Right now in the United States 19% of the population is experiencing depression, with 28.8% experiencing anxiety or depression, according to the CDC Household Pulse Survey. We need to talk about depression and normalize conversations about reaching out for help and experiencing thoughts of suicide.
This post below was originally published on CarolRoth.com here.
September is Suicide Prevention and Awareness Month. From a dhs.gov press release:
By starting the conversation, providing support, and directing help to those who need it, we can help prevent suicides and save lives. If you or someone you know is struggling or in crisis, help is available. You are not alone.
Among the most popular posts on this site are the ones where I cover the shadow side of owning a business, including anxiety, depression, and thoughts of suicide. It seems like we only talk about it when we lose one of our own, and that is a shame.
We need to take away the stigma around mental health struggles and normalize asking for help. It is pretty much guaranteed that you will have some tough days – or weeks or years – if you run your own business.
According to the 7th Edition of the Startup Snapshot released this year, “The startup grind takes a major toll on founder mental health – 44% high stress, 36% burnout, 37% anxiety, 13% depression, 10% panic attacks.”
This week, someone in my job search coaching group saw a great job at Zappos. They were excited to apply for it and someone else added how good the book Delivering Happiness was, written by the founder of Zappos, Tony Hsieh.
Hsieh grew a great company that people loved working for and had customers raving about their experience. Who would have thought that you could order shoes online? He made it work and eventually sold his company to Amazon for $1.2 billion in 2009.
He also had a complete mental breakdown and died tragically at 46. It’s unclear whether it was an accident or suicide. I think it was the latter.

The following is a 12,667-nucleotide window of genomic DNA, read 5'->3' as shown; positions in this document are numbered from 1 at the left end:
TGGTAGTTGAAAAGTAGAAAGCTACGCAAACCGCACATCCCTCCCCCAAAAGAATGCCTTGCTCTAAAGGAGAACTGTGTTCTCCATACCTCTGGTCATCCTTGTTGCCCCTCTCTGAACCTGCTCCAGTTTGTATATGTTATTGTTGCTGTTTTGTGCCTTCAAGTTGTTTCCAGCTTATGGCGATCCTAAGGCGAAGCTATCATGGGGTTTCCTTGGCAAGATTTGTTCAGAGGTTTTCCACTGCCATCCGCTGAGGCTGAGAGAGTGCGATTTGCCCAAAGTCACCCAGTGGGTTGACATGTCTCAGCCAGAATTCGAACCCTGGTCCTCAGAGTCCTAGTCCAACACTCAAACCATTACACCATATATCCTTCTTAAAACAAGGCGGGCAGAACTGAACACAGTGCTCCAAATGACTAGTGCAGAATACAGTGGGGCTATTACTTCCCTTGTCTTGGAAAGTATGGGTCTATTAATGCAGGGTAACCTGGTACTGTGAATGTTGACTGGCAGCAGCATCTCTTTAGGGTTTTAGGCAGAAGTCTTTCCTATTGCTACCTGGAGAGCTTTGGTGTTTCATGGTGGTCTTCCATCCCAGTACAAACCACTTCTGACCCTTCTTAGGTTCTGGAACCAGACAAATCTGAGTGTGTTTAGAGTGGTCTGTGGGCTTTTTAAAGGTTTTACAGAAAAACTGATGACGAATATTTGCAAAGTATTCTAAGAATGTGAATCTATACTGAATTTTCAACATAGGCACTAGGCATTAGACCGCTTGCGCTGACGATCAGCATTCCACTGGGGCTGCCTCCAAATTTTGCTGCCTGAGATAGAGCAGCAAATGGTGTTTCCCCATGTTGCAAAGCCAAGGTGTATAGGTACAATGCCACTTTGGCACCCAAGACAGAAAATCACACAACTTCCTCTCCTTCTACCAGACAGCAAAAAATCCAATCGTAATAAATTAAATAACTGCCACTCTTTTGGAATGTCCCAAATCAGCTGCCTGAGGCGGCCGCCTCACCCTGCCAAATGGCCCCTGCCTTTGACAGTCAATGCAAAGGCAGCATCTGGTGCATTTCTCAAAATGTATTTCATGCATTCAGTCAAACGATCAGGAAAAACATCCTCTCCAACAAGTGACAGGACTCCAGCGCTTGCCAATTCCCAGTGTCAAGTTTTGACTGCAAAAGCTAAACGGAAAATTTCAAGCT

And you might remember when we lost Anthony Bourdain and Kate Spade in the same week. I lost my mind and committed myself to talking about mental health for entrepreneurs and corporate employees. I wrote this post for Carol’s blog, “Compare and Despair: Entrepreneurs and Depression.” In it I said:
Entrepreneurs are guaranteed to have a roller coaster of experiences, including big highs and big lows.
We can get through this together. You are not broken and you are not alone. We need you and your magic.
If you’re struggling with depression, please reach out to friends, family, counselors, or therapists.
Or reach out to me.
Please know that help is available and you can get through this.
If you want strategies for how to navigate the inevitable ups and downs of owning a business, please pick up a copy of my book, This Isn’t Working! Evolving the Way We Work to Decrease Stress, Anxiety, and Depression on Amazon here – or wherever you buy books.
If you are struggling or in crisis, call or text 988. 988 serves as a universal entry point so that no matter where you live in the United States, you can reach a trained crisis counselor who can help.